News

 

Stained Glass Online: New CVMA Website 

We are delighted to announce the arrival of the new-look Corpus Vitrearum Medii Aevi (CVMA) GB website , which provides free access to over 23,000 colour images of stained glass in Britain. The majority of the images feature medieval glass; all are free to download for educational purposes. The website also provides information about the history, techniques and conservation of stained glass, including a new illustrated glossary. It is a fantastic resource for scholars and for members of the public alike and one of which we can be very proud; there is nothing like it anywhere in the world.

The CVMA website was set up in 2004, in partnership with the Centre for Computing in the Humanities (CCH) at King’s College, London. Its principal purpose was to present photographs taken for and by the British Corpus Vitrearum Medii Aevi (CVMA), part of the international research project dedicated to the recording and publication of medieval stained glass. The new version was developed in order to provide users with more flexible ways of searching the picture archive, allowing subject-based searching for the first time and offering a new ‘zoomify’ feature, which enables you to magnify areas of higher quality images.

An important part of the new website project – although invisible to users – was the reconstruction of the technical infrastructure. This will make it much easier for us to update the website, adding lots of new pictures and information as they become available.

We’re very pleased with the website, but we know that there is room for improvement. We’d like Vidimus readers to help us identify how we can make it better. Please try out the new website and send any comments to josephspooner [at] onetel [dot] com by the end of June.

St Zita (St Sitha) in Nottingham

St Zita (Sitha), parish church of St Edmund, Emneth, Norfolk. © Mike Dixon.

Fig. 1. St Zita (Sitha), parish church of St Edmund, Emneth, Norfolk. © Mike Dixon.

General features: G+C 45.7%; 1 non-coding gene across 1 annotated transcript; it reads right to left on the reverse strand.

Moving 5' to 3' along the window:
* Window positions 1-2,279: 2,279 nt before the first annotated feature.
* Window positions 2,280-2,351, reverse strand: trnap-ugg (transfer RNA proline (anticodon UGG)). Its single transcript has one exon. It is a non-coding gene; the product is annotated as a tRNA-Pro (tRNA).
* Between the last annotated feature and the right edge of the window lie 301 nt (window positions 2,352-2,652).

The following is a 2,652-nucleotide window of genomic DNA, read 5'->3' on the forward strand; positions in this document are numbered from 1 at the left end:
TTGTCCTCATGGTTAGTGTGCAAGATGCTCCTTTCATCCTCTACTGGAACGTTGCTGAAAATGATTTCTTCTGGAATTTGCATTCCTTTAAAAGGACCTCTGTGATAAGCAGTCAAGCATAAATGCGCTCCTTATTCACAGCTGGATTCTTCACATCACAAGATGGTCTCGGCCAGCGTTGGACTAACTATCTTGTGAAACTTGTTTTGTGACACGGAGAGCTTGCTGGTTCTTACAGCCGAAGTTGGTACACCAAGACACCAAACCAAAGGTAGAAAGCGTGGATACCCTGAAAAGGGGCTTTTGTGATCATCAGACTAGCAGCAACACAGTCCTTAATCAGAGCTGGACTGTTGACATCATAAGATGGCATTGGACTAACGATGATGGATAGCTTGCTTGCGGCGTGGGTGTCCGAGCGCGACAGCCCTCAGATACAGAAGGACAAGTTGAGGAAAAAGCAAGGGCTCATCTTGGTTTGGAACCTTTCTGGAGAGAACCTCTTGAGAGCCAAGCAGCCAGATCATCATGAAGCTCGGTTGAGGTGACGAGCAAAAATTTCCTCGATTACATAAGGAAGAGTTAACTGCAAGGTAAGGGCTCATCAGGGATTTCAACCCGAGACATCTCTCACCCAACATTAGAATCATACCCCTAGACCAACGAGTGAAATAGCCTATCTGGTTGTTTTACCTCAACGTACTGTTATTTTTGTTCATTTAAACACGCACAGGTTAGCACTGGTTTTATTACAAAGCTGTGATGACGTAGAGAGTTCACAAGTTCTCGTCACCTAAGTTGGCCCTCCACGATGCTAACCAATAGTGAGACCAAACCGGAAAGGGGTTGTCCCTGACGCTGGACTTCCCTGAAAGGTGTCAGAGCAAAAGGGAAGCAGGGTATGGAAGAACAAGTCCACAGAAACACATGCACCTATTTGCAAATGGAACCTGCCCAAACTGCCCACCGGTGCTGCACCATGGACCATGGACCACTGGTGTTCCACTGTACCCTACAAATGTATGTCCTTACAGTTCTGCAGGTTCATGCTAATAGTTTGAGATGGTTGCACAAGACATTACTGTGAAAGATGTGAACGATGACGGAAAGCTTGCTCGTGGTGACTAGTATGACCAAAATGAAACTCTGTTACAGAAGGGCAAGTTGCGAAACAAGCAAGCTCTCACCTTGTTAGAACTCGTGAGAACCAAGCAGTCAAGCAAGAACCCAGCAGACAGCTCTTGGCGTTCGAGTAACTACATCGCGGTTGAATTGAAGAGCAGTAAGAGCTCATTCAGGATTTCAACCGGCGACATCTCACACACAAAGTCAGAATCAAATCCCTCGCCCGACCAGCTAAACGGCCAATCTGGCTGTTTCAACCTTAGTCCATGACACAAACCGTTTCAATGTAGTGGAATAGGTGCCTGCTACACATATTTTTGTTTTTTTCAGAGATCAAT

An exhibition of medieval manuscripts, currently on show at the University of Nottingham’s Lakeside Arts Centre until 8 August, includes the only known leaf from a medieval translation (c. 1475) of the life of St Zita (sometimes Sitha) of Lucca, an Italian female saint whose image appears in a number of extant English 15th-century glazing schemes. [Figs. 1 and 2]

St Zita (Sitha), Winchester Cathedral, North Choir Aisle, nVIII, A2, detail. © Gordon Plumb.

Fig. 2. St Zita (Sitha), Winchester Cathedral, North Choir Aisle, nVIII, A2, detail. © Gordon Plumb.

Zita was the faithful servant of a Tuscan family in the 13th century whose piety led the family she served to a religious awakening. She is the Italian patron saint of housewives and lost keys. Although not canonised until later, Zita or Sitha became the object of a cult in the English East Midlands and East Anglia in the later middle ages. The medieval historian, Professor Anne Curry, has suggested that her appeal lay in the way that she was seen as ‘a paradigm of youthful female conduct that was chaste, pious and charitable… (and which)… provided a model of service’ for gentlewomen as well as for the domestic underclass (see Further Reading: Curry).

For more information about the Saints, Sinners and Storytellers exhibition at Nottingham Lakeside see theLakeside Arts Centre website.

Further Reading

For more about the manuscript see: Turville-Petre, T., ‘A Middle English Life of St Zita’, Nottingham Medieval Studies, 35, 1991, pp. 102–105

For St Zita: Sutcliffe, S., ‘The Cult of St Sitha in England: an introduction’, Nottingham Medieval Studies, 37, 1993, pp. 83–89

For St Zita also see: Curry, A., Matthew, E., The Fifteenth Century Vol I: Concepts and Patterns of Service in the Later Middle Ages, Woodbridge, 2000

Treasures of Heaven: Saints, Relics, and Devotion in Medieval Europe

Head reliquary of St Eustace, Basle, Switzerland, around AD 1210. © the British Museum.

Fig. 1. Head reliquary of St Eustace, Basle, Switzerland, around AD 1210. © the British Museum.

An exhibition of interest to Vidimus readers will open at the Cleveland Museum of Art , Ohio, USA., later this year (17 Oct – 17 Jan 2011) before travelling to the Walters Art Museum in Baltimore (13 Feb – 5 August 2011) and arriving at its final destination in London at the British Museum ( 23 June – 10 September 2011).

Called Treasures of Heaven: Saints, Relics, and Devotion in Medieval Europe, the exhibition will feature relics and reliquaries drawn from the collections of the three organising museums together with loan items from the Vatican, the Louvre, the Metropolitan Museum of Art, the Art Institute of Chicago, the National Gallery of Art in Washington, D.C., and important private collections. Around 150 items of metalwork, paintings, sculptures and illuminated manuscripts will be displayed, including the near life-size bust of St. Baudime, c. 1180–1200 from the parish Church of Saint-Nectaire, Puy-le-Dôme; the gilded copper reliquary shrine of Saint Amandus, c. 1250–1275, said to have once housed the relics of a 7th-century saint who served as a missionary and bishop to the western regions of present-day Belgium, and the silver and silver-gilt head reliquary of St. Eustace, c. 1210, on loan from the British Museum. [Fig. 1]